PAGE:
Share Email Print

Proceedings Paper

Status of GCOM-W1 development and expected meteorological applications
Author(s): Daisaku Uesawa; Keiji Imaoka; Misako Kachi; Hideyuki Fujii; Masahiro Kazumori; Marehito Kasahara; Norimasa Ito; Keizo Nakagawa; Taikan Oki
Format Member Price Non-Member Price
PDF $17.00 $21.00

Paper Abstract

The Global Change Observation Mission (GCOM) consists of two polar orbiting satellite observing systems, GCOM-W (Water) and GCOM-C (Climate), and three generations to achieve global and long-term monitoring of the Earth. GCOM-W1 is the first satellite of the GCOM-W series and scheduled to be launched in Japanese fiscal year 2011. The mission instrument will be the Advanced Microwave Scanning Radiometer-2 (AMSR2), which is the successor instrument of AMSR on ADEOS-II and AMSR-E on EOS Aqua platform. Development of the GCOM-W1 system progresses favorably. The mechanical and thermal tests using the GCOM-W1 structural and thermal model were successfully completed. The GCOM-W1 and AMSR2 proto-flight models are under their proto-flight testing. In the middle of 2010, AMSR2 will be delivered to satellite system prior to the system proto-flight test of GCOM-W1. Retrieval algorithms are being developed by collaborating with principal investigators. Algorithm comparisons or integrations are now underway for several algorithms to find best available algorithms for post-launch processing. Also, maintaining and extending the validation sites such as the Mongolian Plateau site for soil moisture is being implemented. In addition to the long-term climate variability monitoring, meteorological applications will be the most important operational utilization of AMSR2 data. Currently, AMSR-E data are being used for numerical prediction through data assimilation at several meteorological agencies. Also, retrieved geophysical parameters such as sea surface temperature are being used for diagnostics of the weather and ocean variations.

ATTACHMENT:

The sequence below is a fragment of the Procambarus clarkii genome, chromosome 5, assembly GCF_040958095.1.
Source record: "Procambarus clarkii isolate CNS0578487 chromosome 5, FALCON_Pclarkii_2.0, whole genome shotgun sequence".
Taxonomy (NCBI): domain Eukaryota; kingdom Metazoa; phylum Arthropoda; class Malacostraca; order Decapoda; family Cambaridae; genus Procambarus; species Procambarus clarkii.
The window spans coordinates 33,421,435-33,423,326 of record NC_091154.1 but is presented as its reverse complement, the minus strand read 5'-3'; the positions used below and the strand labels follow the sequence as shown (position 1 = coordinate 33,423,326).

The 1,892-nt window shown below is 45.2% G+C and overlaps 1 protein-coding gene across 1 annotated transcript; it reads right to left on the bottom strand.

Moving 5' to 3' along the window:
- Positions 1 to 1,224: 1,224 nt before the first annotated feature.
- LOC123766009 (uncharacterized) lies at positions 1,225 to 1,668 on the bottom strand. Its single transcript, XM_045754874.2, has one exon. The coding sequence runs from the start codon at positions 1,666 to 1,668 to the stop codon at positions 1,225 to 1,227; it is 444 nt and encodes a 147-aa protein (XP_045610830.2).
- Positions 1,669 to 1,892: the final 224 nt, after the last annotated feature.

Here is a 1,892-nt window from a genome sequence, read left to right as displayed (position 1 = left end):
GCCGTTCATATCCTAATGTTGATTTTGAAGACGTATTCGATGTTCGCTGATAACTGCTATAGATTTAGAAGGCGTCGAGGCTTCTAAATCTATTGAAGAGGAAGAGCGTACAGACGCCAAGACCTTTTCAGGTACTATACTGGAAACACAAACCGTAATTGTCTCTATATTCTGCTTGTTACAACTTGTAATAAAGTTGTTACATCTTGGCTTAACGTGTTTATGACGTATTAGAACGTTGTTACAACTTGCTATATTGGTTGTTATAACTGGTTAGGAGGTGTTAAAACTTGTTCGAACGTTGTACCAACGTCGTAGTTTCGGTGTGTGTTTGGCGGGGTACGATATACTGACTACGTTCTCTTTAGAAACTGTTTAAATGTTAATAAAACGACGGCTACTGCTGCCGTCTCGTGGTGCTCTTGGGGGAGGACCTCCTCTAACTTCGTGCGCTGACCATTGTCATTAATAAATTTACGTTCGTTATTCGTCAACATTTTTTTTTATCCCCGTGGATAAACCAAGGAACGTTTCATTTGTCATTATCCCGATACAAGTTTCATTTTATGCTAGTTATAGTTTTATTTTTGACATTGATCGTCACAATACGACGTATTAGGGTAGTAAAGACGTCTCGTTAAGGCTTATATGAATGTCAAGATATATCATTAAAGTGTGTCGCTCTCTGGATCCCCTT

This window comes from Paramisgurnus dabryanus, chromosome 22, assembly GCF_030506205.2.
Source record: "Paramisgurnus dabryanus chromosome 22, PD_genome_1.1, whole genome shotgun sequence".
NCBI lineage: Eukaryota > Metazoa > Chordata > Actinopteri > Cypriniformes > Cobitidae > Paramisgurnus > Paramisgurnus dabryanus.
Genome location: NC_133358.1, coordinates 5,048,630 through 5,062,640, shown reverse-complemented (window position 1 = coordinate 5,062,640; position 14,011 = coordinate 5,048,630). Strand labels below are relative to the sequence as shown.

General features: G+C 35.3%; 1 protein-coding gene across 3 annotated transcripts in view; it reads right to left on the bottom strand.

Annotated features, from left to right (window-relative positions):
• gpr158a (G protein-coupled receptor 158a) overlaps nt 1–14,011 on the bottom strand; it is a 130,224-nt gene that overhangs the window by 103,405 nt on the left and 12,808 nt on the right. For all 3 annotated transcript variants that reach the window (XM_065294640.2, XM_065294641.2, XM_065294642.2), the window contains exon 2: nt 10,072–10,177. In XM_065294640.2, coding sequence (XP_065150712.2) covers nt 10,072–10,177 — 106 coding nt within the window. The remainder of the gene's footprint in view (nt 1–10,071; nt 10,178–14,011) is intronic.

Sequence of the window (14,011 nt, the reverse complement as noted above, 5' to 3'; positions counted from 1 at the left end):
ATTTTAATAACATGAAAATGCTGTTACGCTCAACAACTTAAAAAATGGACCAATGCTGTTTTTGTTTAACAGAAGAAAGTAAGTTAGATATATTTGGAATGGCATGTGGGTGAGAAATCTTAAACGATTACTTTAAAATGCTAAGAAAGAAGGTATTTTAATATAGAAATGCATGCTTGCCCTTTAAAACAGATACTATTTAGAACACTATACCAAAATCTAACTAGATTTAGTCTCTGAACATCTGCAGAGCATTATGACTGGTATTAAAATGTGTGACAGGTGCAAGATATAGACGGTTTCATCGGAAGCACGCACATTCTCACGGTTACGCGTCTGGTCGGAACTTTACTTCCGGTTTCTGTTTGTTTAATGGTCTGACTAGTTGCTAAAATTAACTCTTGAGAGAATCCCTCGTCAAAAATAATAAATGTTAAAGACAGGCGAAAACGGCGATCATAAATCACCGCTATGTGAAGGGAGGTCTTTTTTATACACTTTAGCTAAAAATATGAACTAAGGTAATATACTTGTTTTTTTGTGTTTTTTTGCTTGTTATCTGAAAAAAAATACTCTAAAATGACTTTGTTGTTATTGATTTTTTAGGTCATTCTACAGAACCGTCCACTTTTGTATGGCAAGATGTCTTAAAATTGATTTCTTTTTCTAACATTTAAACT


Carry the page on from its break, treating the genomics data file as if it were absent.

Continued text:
Paper Details

Date Published: 13 October 2010
PDF: 9 pages
Proc. SPIE 7826, Sensors, Systems, and Next-Generation Satellites XIV, 782607 (13 October 2010); doi: 10.1117/12.866138
Show Author Affiliations
Daisaku Uesawa, Japan Aerospace Exploration Agency (Japan)
Keiji Imaoka, Japan Aerospace Exploration Agency (Japan)
Misako Kachi, Japan Aerospace Exploration Agency (Japan)
Hideyuki Fujii, Japan Aerospace Exploration Agency (Japan)
Masahiro Kazumori, Japan Meteorological Agency (Japan)
Marehito Kasahara, Japan Aerospace Exploration Agency (Japan)
Norimasa Ito, Japan Aerospace Exploration Agency (Japan)
Keizo Nakagawa, Japan Aerospace Exploration Agency (Japan)
Taikan Oki, Japan Aerospace Exploration Agency (Japan)
The Univ. of Tokyo (Japan)

Published in SPIE Proceedings Vol. 7826:
Sensors, Systems, and Next-Generation Satellites XIV
Roland Meynart; Steven P. Neeck; Haruhisa Shimoda, Editor(s)

© SPIE. Terms of Use
Back to Top
Sign in to read the full article
Create a free SPIE account to get access to
premium articles and original research
Forgot your username?